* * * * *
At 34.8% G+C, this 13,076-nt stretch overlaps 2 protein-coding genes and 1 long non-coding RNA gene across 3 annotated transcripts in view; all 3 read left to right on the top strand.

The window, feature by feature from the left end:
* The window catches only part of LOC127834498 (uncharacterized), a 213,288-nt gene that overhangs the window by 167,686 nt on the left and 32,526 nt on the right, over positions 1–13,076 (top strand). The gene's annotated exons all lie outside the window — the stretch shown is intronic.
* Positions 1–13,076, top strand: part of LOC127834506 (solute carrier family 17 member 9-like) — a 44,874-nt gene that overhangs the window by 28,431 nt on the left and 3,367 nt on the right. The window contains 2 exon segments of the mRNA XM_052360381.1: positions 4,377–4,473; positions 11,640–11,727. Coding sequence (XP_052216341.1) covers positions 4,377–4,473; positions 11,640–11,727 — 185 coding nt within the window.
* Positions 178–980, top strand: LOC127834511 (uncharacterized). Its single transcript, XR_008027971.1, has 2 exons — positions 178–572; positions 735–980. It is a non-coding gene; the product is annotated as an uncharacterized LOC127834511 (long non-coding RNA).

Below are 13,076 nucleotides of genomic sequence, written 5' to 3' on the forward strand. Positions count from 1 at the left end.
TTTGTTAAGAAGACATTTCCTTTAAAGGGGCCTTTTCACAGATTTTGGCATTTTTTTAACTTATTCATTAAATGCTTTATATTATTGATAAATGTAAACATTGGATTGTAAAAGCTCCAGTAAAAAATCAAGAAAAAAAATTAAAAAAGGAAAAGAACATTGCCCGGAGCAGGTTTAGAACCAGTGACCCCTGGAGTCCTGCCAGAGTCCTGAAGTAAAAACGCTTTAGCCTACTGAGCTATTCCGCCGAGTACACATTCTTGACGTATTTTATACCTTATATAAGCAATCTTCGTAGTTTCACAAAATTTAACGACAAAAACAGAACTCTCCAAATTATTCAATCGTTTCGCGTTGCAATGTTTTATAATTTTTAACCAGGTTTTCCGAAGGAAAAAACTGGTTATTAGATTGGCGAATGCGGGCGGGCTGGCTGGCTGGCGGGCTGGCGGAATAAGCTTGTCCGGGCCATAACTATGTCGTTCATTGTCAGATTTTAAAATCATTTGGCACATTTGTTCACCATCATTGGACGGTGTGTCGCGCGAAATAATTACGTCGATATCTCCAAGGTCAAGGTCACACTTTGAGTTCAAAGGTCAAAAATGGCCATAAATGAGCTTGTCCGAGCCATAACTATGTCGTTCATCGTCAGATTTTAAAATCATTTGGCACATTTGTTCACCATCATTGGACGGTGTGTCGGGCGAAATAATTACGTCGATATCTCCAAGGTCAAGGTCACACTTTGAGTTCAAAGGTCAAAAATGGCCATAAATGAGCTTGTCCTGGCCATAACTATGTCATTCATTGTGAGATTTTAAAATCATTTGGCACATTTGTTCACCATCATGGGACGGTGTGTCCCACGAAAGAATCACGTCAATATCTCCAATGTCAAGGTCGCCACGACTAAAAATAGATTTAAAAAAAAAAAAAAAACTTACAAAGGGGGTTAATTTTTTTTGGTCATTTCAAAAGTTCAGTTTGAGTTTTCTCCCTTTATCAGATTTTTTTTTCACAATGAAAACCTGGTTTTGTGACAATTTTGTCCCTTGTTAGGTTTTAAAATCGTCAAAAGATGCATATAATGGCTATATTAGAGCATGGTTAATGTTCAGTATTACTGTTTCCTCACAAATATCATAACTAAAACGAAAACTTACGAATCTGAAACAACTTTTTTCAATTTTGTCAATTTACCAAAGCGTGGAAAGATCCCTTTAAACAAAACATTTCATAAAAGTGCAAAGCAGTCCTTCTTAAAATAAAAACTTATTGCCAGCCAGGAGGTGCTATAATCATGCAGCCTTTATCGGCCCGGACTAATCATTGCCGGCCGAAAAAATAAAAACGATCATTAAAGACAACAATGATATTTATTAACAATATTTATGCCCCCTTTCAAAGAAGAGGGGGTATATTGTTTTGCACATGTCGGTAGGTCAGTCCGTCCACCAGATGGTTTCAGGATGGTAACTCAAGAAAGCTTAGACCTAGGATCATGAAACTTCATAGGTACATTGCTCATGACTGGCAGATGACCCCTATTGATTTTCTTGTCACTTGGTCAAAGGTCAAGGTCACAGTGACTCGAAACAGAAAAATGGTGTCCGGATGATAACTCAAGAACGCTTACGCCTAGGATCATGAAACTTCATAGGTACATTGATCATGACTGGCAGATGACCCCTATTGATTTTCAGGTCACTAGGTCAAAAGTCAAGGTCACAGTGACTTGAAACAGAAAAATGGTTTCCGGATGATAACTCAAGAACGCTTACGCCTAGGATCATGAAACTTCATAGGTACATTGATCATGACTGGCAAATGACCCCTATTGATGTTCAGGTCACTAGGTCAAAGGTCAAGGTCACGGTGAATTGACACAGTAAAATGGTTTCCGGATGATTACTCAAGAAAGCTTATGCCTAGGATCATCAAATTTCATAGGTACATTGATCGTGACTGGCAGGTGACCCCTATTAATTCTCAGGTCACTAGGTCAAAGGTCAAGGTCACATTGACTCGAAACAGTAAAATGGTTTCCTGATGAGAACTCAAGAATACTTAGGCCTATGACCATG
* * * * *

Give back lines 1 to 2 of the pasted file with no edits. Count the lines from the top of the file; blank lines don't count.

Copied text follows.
At 34.8% G+C, this 13,076-nt stretch overlaps 2 protein-coding genes and 1 long non-coding RNA gene across 3 annotated transcripts in view; all 3 read left to right on the top strand.

The window, feature by feature from the left end: